[aprssig] ***SPAM*** Re: ***SPAM*** Oh No!! Fake Prolific 2303 USB<-->Serial Chip Fiasco Now Spreading To FTDI

Scott Miller scott at opentrac.org
Sat Mar 28 00:51:02 EDT 2015

I was in the middle of a book on contract law and torts when this 
happened, and I think it'll be really interesting to see if any lawsuits 
come out of it.  Your players might include FTDI, who pushed out an 
update very specifically crafted to render counterfeits useless, 
Microsoft, who pushed out the update without notification (but wouldn't 
have known of its effects), a manufacturer who designed the FTDI chip 
into a device, a contract manufacturer that assembled the device, the 
CM's supplier or their supplier that provided counterfeit parts, and the 
end users who were effectively punished for the sins of one or more of 
those parties.  *One* of those parties would have known about the 
substitution, but no reasonable level of testing downstream would have 
picked it up.  These were perfectly usable parts, they were just 
labelled falsely (the illegal part) and used FTDI's VID/PID (not illegal).

And I think it's a stretch to say that "most" USB devices have serial 
chips in them.  Most hobbyist devices, probably.  But on a high-volume 
device that's more than you'd want to pay (maybe $1.50) for something 
you can do in the MCU.  Even the OpenTracker USB does native USB just 
fine on an 8-bit MCU that's now several years old.  That said, it 
doesn't surprise me that you'd find them in expensive devices like 
that.  No one cares about that extra $1.50 in a $50k device but it saves 
the developer the trouble of dealing with drivers and software testing.


On 3/27/2015 9:08 PM, KF4LVZ wrote:
> FTDI has already reversed course on the reflashing.  The newest drivers
> no longer do that and they have offered software to fix any chips that
> were flashed.  It caused much more trouble than simple dongles because
> most devices with integrated USB interfaces are actually just these
> serial chips (it's much easier for an embedded processor to communicate
> via simple serial rather than directly use USB).  So things other than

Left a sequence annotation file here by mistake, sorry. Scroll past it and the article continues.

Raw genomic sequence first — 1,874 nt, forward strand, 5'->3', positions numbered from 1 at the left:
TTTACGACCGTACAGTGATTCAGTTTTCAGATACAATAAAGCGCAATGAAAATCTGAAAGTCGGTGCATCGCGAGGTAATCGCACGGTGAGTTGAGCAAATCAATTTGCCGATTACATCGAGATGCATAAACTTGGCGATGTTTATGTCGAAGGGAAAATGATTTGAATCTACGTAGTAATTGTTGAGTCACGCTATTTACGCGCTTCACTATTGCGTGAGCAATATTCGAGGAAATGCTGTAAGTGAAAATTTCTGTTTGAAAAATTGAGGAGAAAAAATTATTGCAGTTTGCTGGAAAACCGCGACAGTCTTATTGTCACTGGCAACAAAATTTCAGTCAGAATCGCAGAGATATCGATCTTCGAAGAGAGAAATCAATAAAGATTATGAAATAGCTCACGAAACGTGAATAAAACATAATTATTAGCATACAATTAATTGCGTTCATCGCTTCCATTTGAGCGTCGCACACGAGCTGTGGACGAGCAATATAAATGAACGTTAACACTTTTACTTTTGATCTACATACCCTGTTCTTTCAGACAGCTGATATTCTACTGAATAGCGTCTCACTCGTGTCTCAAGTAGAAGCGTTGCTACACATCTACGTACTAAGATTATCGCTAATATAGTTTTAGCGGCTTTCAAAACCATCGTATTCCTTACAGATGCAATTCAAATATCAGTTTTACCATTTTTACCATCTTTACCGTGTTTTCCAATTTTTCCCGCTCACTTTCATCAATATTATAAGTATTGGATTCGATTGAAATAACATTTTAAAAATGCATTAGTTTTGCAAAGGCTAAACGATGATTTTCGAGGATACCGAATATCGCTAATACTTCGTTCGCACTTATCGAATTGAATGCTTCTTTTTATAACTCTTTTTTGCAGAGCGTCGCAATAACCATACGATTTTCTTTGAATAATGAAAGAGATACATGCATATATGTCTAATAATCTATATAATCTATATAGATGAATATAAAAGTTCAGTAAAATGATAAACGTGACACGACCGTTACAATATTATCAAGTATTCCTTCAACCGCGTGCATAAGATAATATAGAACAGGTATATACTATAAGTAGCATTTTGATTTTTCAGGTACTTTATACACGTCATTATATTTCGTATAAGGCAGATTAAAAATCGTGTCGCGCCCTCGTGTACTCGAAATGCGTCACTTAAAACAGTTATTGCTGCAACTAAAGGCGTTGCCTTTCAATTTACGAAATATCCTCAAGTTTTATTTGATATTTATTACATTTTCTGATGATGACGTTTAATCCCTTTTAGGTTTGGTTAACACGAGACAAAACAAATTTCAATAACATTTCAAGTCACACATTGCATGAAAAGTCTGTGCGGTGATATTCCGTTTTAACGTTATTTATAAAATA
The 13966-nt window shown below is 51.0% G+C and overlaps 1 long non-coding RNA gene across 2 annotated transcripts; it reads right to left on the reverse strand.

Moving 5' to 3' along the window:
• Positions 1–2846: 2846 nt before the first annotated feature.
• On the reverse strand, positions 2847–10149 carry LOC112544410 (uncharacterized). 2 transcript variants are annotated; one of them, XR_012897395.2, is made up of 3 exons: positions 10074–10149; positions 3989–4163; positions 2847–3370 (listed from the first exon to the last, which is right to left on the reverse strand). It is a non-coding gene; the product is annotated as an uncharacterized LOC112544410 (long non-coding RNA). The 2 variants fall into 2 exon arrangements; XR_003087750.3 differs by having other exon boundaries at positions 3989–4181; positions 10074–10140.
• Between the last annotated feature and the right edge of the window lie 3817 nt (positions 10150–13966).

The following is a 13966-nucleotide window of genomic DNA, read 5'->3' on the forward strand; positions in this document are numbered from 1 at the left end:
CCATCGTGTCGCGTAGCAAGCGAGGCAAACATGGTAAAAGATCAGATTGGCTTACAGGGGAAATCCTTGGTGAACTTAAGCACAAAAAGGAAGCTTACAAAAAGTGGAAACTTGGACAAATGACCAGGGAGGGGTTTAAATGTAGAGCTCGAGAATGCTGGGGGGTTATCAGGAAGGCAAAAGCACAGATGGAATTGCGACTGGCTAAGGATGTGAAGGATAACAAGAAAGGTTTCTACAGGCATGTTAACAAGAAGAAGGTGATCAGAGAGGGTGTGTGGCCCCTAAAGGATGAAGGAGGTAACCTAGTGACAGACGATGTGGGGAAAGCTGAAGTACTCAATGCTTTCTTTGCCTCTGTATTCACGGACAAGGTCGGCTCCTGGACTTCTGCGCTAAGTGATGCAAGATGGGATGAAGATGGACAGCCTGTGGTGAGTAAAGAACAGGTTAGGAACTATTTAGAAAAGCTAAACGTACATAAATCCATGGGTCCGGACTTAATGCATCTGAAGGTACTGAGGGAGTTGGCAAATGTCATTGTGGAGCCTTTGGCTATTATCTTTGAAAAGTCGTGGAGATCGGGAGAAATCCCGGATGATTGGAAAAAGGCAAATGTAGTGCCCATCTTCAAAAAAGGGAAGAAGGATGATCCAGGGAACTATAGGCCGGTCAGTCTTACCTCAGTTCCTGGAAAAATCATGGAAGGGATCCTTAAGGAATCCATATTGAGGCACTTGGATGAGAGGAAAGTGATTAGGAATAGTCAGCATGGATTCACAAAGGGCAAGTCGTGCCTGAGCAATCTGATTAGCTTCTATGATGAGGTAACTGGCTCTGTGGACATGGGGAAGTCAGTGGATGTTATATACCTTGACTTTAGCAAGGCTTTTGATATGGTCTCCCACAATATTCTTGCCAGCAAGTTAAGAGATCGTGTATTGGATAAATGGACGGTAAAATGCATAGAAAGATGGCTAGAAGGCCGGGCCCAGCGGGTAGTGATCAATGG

> simple dongles were being bricked including medical instruments,
> laboratory equipment, etc.
> On 2015-03-27 21:01, Stephen H. Smith wrote:
>> For several years, Prolific Technology has been attempting to fight
>> Chinese counterfeit copies of their USB<-->serial chip by playing games
>> with recent versions of the driver they provide for this device.   The
>> current driver somehow determines that a device has a fake 2303 chip and
>> refuses to install or run.   This breaks numerous devices (USB-serial
>> dongles, USB-interface GPS units, radio programming cables, etc.) that
>> contain "fake" chips.
>> Windows Update automatically updates  the Prolific driver when it finds
>> it present in a Windows installation.  This has the effect of causing
>> devices that initially worked with an older version Prolific driver,
>> provided with the device, to stop working after Windows Update
>> "helpfully" updates to the "DRMed" driver.   More details on the
>> Prolific mess here on my website:
>> .   <http://wa8lmf.net/ham/USB-Serial-Dongles.htm>
>> For the last year or so, the conventional wisdom was that to avoid this
>> headache, insist on USB<-->serial dongles based on the FTDI chip
>> instead.  Now it appears that Scotland-based FTDI is facing the same
>> problems (Chinese fakes) and is taking even more drastic action.  Their
>> latest drivers are actually reflashing the internal EEPROM of fake FTDI
>> chips to render them nonfunctional even if you reinstall an older
>> non-DRM driver.  This has the effect of permanently "bricking" the
>> device the chip is embedded in.
>> I somehow missed this story on Slashdot.org when it first ran last
>> October, but a passing reference and a link to it appeared today (27 Mar
>> 15):
>> <http://hardware.slashdot.org/story/14/10/22/185244/ftdi-reportedly-bricking-devices-using-competitors-chips?sdsrc=popbyskid>
>> "FTDI Reportedly Bricking Devices Using Competitors' Chips.
>> It seems that chipmaker FTDI has started an outright war on cloners of
>> their popular USB bridge chips. At first the clones stopped working with
>> the official drivers, and now they are being intentionally bricked,
>> rendering the device useless. The problem? These chips are incredibly
>> popular and used in many consumer products. Are you sure yours doesn't
>> contain a counterfeit one before you plug it in? Hackaday says, "It’s
>> very hard to tell the difference between the real and fake versions by
>> looking at the package, but a look at the silicon reveals vast
>> differences. The new driver for the FT232 exploits these differences,
>> reprogramming it so it won’t work with existing drivers. It’s a bold
>> strategy to cut down on silicon counterfeiters on the part of FTDI. A
>> reasonable company would go after the manufacturers of fake chips, not
>> the consumers who are most likely unaware they have a fake chip."
>> In a series of Twitter posts, FTDI has admitted to doing this. "
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